I have stumbled upon a hidden gem while, doing research for a university assignment. Imagine yourself sat down, getting ready to perform research into a topic you have no idea about. Where is the first place you go? Me, Wikipedia but only for the references. If you look in the references you’ll discover millions of academic articles that people may have used and/or find useful with the topic. I’m not saying that you should use the actual Wikipedia page, except maybe to get a slight overview but always look in the references. This is for two reasons; firstly, if you find something that states what is being said then use that as it’ll be a more legitimate source and secondly, you never know what you’ll find.
So, onto this hidden gem. It was near the top of the references but, as I’m looking into privacy on social networking sites and in the title it had Facebook, I thought it would be useful. It also caught my eye because of the end of the hyperlink .edu which means normally this is associated with education so, if an institution can have it on their site then it should be something you look at. In order, to make this post ‘easy reading’ I’m going to break the article down into sections and then I’ll provide the link-referenced of course if you find yourself wanting to have a look.
A tidbit that I just learned is that this article was this article is one of the first discussions upon Facebook and Privacy, as it was created in 2005 (this tidbit is thanks to my lecturer). However, do not dismiss the article due to age. The older ones provide a framework for newer works but also, they breakdown the subjects a lot better as it was (when it was produced) a new subject academics were commentating upon.
Back in 2005, we’d seen a boom in social networking, with thousands flooding to sign up. No longer were the days of MYSPACE and BEBO etc considered to be aimed at a niche market. This article comments upon “Online Privacy and Social Networking” using, Facebook within a study they conducted. But, firstly they breakdown social networking. Every social networking site has one basic, core feature in common- a user profile. It’s on every website, most dating apps and social networking sites in particular.
A Breakdown of Online Privacy and Social Networking
* CMU stands for Carnegie Mellon University.
*SO’s stands for Significant Others.
They went online and searched for male and female students separately that attended CMU using the sites advanced search feature. On whole they downloaded 4500 profiles and the students ranged from under graduate students, graduate students, staff and faculty members. Here are some facts and figures for you;
- 90.8% of profiles contained an image.
- 87.8% of users had revealed their birth dates
- 39.9% had revealed their phone number
- 50.8% had revealed their current residence.
- Also, the majority of users had revealed sexual orientation, relationship status, political views and their various interests.
- And 62.9% had revealed who they were in a relationship with and a link to their SO’s profile.
They found that the usage of Facebook was relatively similar between males and females except with relationship status. Males shared their phone numbers more than women, in an attempt to attract someone.
Next they selected 100 out of the 4500 participants profiles at random to analyse the accuracy of information provided analysing profile names, identifiability of images on profile and friends networks discovering;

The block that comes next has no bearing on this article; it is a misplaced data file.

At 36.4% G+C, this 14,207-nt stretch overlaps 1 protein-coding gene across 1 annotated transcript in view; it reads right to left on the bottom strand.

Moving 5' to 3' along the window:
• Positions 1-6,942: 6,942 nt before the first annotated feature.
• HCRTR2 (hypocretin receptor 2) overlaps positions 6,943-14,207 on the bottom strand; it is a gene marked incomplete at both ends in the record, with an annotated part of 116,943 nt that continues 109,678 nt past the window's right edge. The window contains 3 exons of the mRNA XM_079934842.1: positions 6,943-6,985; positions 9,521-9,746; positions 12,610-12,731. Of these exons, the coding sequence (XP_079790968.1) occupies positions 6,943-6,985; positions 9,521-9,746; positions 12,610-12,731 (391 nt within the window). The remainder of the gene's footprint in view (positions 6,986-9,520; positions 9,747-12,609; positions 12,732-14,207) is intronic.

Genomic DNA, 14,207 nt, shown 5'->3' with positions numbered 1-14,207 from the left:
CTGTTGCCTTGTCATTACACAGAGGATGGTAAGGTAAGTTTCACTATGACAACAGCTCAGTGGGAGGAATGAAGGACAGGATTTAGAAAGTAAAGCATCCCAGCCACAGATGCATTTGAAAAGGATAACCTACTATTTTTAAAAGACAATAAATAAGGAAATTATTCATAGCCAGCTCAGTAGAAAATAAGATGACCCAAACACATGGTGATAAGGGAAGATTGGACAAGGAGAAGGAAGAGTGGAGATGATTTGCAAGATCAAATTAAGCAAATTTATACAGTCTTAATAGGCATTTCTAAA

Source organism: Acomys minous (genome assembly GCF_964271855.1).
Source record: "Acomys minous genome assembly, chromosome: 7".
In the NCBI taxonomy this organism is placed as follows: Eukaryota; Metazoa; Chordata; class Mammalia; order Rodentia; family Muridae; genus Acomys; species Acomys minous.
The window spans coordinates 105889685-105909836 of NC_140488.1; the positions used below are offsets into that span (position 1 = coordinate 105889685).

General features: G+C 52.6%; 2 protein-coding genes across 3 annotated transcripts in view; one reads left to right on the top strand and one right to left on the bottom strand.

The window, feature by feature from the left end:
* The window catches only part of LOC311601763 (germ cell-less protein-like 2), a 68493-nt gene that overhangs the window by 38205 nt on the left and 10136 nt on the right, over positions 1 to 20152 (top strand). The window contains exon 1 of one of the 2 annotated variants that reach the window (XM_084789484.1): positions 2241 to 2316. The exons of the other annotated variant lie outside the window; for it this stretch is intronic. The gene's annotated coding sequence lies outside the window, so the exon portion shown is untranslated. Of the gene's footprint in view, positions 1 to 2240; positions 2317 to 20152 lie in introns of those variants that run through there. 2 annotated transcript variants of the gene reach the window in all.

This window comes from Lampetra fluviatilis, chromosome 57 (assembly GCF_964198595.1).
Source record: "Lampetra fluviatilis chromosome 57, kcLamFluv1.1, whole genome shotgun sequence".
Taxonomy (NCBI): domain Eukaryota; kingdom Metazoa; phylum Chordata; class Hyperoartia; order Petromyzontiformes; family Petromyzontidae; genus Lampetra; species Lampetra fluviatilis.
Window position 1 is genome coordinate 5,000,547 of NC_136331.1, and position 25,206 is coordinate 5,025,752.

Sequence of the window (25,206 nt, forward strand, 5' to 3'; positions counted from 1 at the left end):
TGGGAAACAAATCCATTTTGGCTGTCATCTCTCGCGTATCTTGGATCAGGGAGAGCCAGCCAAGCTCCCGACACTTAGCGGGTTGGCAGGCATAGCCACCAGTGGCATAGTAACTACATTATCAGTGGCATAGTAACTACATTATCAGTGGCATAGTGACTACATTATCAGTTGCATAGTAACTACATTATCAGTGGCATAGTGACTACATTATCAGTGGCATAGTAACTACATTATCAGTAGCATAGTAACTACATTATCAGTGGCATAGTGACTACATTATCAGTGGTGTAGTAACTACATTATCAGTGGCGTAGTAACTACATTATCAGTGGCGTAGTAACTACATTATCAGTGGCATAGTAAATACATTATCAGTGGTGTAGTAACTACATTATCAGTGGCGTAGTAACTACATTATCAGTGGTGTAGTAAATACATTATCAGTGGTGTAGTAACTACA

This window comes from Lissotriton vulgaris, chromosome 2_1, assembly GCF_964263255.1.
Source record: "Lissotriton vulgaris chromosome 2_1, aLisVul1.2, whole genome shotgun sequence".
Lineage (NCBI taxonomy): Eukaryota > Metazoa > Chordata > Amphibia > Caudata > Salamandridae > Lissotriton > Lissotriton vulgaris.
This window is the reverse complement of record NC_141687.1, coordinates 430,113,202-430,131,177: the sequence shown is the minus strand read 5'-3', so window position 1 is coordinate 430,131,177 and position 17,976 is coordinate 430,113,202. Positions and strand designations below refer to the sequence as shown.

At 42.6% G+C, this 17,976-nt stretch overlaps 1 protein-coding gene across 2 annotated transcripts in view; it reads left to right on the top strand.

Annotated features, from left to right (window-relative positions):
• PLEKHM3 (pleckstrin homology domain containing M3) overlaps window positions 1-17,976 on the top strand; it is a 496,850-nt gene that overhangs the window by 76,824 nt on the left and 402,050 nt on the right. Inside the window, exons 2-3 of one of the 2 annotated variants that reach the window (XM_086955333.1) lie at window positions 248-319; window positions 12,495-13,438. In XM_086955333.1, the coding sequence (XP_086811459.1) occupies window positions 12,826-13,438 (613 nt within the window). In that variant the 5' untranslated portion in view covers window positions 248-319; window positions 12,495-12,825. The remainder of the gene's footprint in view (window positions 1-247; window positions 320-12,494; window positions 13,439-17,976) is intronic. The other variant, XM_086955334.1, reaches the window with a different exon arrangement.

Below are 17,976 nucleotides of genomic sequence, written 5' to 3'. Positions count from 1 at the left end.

- 89% of people used their real names, 8% used fake names and only 3% partially revealed their first names.
- 61% of images identified the users clearly, 80% of images revealed some useful information to make an identification and 12% of images were clearly not related to the user.
- 78.2% of people on the users friends list were attending CMU, 54.9% of people were friends at other schools. Also, 76.6% of users have 25 or more CMU friends whereas 68.6% of profiles show 25 or more non- CMU friends.
Findings surrounding privacy suggests only a minimal amount of people made use of the privacy setting around search-ability of the profile. Even more so, only 0.06% had taken advantage of the profile visibility privacy setting. They state that by simply searching on Facebook, it is possible to find a digital dossier of the participants within the study. Clearly, those within the study are simply not bothered about the information they put out there on the internet. Thus, with just the figures above it is clear to see how open many people are to a possible attack online or physically.
Why do we make ourselves such an open book? Are we so irresponsible with our privacy through creating social networking profiles? How can we control what information can be seen via the rest of the world? Are you now looking at your own profiles privacy settings? In today’s society, we are now using networking sites constantly and many employers search for you on google to make sure your ideals and views align with the image of their companies.We are so open in the information we give, it can be dangerous to an extent and open you up to dangers. But, privacy settings exist so you can limit those who see your profiles. We can choose what information is out in the universe of social networking. Maybe to attain anonymity people should use separate images so, to make yourself less identifiable. And who knows as you get older, and wiser maybe you’ll restrict your profiles and make them private.
This article raises a lot of questions surrounding social networks, online privacy and how we as users, use them. It’s useful in providing a beginning to the debate of online privacy as well as, helping you understand the views already out there.
GROSS, R. and ACQUISTI, A. (2005) Information Revelation and Privacy in Online Social Networks (The Facebook case). Available at: http://www.heinz.cmu.edu/~acquisti/papers/privacy-facebook-gross-acquisti.pdf (Accessed: 22 October 2016).